When it comes to LinkedIn, many don’t realize the various ways the professional social network can leverage your bottom line.
According the latest study of 2015 LinkedIn stats compiled by Digital Marketing Ramblings, LinkedIn now has 332 million users, attained 28 billion views in Q3 of 2014, and the average user has 930 connections. This is clearly a space where people are spending time and in a deliberate manner.
In addition to optimizing your personal profile and creating a complacent business page for your hotel or restaurant, there are numerous other components that can be utilized to take your LinkedIn marketing for business to the next level.
Three Approaches to LinkedIn Business Pages
In visiting Four Seasons’ LinkedIn page, it’s evident they focus a lot on sharing photos. They portray recipes and their chef creating meals.
This isn’t as common on LinkedIn specifically which makes this tactic sound out. Chef photos and the like are usually reserved moreso for visual platforms like Instagram, Facebook or Twitter, so it’s a diverse approach to leverage LinkedIn for this purpose. Sharing photos helps humanize the brand and convey a more personal element to it, even among a more professional environment.
Hilton Worldwide is setting a high bar with regard to their LinkedIn business page. They have over 320,000 followers, and rather using this page as a sales tool which may seem inherent, they use it to highlight various other aspects of their company.
For example, the post they have pinned to the top is one in which they discuss how the company supports veterans, and they also have a weekly segment in which they highlight military spouses.
As a large portion of active LinkedIn users are putting their best feet forward to seek employment, this is the perfect place to share available positions and be able to selectively vet candidates out the gate. They’re also able to cast a wide net in terms of locations of the job openings and positions available.
While Four Seasons, Hilton, and Starwood, all take varied approaches to their LinkedIn company pages, they all can be worthwhile if in alignment with the company’s goals and mission.
Leveraging Groups, Content, Networking, and Advertising on LinkedIn
Participating in LinkedIn Groups can be useful for individual hospitality pros, too. Participating in groups is great way to meet others in the industry and show your expertise. There is a wide variety of hospitality groups on LinkedIn that can be explored.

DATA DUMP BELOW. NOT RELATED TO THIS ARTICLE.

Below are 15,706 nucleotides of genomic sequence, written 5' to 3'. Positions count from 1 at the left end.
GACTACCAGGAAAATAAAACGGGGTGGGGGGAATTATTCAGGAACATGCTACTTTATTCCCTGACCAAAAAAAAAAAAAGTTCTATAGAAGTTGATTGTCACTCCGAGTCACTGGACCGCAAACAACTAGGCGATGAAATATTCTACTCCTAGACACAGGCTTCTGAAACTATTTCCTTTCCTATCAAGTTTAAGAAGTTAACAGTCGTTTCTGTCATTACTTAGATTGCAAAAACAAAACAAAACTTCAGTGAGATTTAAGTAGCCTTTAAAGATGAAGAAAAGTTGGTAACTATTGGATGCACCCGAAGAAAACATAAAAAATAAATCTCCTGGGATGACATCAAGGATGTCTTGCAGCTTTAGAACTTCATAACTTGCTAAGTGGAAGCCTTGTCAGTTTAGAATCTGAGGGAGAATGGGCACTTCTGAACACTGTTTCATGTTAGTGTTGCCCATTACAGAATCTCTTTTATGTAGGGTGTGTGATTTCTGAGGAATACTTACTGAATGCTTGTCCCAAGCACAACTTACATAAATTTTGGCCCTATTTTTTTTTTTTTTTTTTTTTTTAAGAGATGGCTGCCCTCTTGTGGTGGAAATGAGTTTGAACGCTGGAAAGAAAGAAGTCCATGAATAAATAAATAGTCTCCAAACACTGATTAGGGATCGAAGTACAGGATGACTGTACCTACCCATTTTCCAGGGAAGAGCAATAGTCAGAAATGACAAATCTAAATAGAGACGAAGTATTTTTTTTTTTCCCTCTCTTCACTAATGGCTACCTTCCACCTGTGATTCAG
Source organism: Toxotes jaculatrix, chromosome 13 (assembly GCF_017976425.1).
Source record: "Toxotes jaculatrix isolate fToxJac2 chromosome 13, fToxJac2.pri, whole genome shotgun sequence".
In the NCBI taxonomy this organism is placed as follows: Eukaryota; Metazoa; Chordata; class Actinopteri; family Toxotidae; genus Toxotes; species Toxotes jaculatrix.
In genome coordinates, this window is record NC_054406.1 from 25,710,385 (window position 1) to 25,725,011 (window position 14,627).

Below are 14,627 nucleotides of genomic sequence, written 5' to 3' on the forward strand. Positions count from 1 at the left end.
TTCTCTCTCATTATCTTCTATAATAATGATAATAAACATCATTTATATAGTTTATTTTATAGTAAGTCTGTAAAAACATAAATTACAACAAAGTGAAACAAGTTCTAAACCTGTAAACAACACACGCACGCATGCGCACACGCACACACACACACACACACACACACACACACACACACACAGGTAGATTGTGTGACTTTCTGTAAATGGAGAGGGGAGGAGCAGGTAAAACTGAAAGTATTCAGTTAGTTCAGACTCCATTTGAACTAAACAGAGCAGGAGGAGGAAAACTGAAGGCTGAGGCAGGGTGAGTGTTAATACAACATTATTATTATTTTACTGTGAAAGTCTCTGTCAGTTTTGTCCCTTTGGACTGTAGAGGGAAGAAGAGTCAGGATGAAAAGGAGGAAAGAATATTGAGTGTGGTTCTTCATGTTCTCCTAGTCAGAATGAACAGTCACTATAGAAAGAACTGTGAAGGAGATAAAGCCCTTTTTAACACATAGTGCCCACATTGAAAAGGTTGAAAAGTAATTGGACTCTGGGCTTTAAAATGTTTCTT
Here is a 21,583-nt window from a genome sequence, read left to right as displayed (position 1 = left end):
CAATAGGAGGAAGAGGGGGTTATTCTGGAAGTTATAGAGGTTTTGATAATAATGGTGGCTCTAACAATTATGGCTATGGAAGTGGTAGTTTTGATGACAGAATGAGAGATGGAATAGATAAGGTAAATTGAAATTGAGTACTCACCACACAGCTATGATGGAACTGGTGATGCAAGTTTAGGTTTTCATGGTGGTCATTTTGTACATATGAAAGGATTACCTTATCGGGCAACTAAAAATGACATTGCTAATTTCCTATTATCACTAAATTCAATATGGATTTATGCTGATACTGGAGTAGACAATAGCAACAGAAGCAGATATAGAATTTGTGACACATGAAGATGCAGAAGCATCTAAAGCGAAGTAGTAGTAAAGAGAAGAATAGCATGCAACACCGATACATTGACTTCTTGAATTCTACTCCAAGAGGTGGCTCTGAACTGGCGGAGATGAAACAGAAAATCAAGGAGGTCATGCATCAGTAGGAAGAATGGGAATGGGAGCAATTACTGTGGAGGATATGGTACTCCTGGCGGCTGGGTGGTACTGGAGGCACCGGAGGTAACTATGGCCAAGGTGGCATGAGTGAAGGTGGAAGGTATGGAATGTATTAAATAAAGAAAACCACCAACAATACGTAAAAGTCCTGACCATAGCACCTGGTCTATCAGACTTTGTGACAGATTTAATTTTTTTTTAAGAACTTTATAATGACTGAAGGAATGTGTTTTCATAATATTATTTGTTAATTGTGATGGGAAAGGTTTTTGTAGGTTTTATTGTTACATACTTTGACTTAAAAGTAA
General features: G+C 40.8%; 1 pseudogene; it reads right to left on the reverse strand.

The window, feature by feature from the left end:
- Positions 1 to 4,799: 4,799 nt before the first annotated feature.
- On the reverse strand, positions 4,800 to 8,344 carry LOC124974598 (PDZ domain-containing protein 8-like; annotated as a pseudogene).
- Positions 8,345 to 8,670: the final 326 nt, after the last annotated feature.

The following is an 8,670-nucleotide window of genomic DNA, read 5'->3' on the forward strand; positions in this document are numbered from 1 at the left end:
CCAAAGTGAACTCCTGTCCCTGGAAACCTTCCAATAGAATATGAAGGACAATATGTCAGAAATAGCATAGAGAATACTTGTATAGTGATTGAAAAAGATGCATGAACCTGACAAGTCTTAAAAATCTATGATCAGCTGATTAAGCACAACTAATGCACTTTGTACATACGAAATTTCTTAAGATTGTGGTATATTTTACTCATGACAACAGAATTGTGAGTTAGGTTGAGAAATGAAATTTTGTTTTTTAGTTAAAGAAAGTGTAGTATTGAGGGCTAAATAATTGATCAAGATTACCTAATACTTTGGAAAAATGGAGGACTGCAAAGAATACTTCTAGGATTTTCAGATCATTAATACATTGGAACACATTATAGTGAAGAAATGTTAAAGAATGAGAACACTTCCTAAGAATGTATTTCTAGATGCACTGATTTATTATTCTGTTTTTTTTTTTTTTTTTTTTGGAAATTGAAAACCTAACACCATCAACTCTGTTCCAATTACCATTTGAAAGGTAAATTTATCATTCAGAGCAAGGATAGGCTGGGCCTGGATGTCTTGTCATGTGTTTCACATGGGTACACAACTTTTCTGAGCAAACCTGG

Last year, LinkedIn debuted its own blogging platform, which can tie seamlessly into your content marketing strategy. By using the “Discover” feature, LinkedIn will recommend individuals whose blogs you may be interested in, and you can therefore interact with these individuals and their posts to further network with industry influencers while also learning at the same time.
This feature also allows your own posts to be featured by others who may deem them relevant. There is a business travel niche that shows a variety of articles related to travel.
Another useful, often overlooked tip is to check out where you rank among other hospitality industry professionals. In a recent article with 2015 LinkedIn hacks, Kristi Hines recommends visiting the profiles of the most viewed similar professionals and connections to see if there’s anything you can add to your profile to get more views.
Perusing those similar to you can also be an efficient way to network and assess collaboration or other beneficial opportunities. For example, if your hotel is looking for influential travel bloggers, this may be a useful way to locate some and facilitate discussion around potential partnerships.
As attaining group and meeting business is an elemental part of most hotels’ business, the LinkedIn advertising platform also mustn’t be overlooked. It offers a unique opportunity to connect with the world’s largest audience of active, influential professionals. Several ad options are available (text and image ads; video ads; text-only ads) and you can set your own budget on a pay-per click or impression model.
Similar to the specific targeting allotted by Facebook ads, LinkedIn provides precise B2B targeting based on job title and function; industry and company size; or seniority. For instance, I’m being served an ad for a hospitality management degree because Cornell is clearly targeting individuals in the hospitality space.
While it’s clear there are many options for which you may approach your LinkedIn presence and its various components, as always, it’s important to assess your overall strategy and goals and then incorporate LinkedIn as best suited for what you’re trying to accomplish.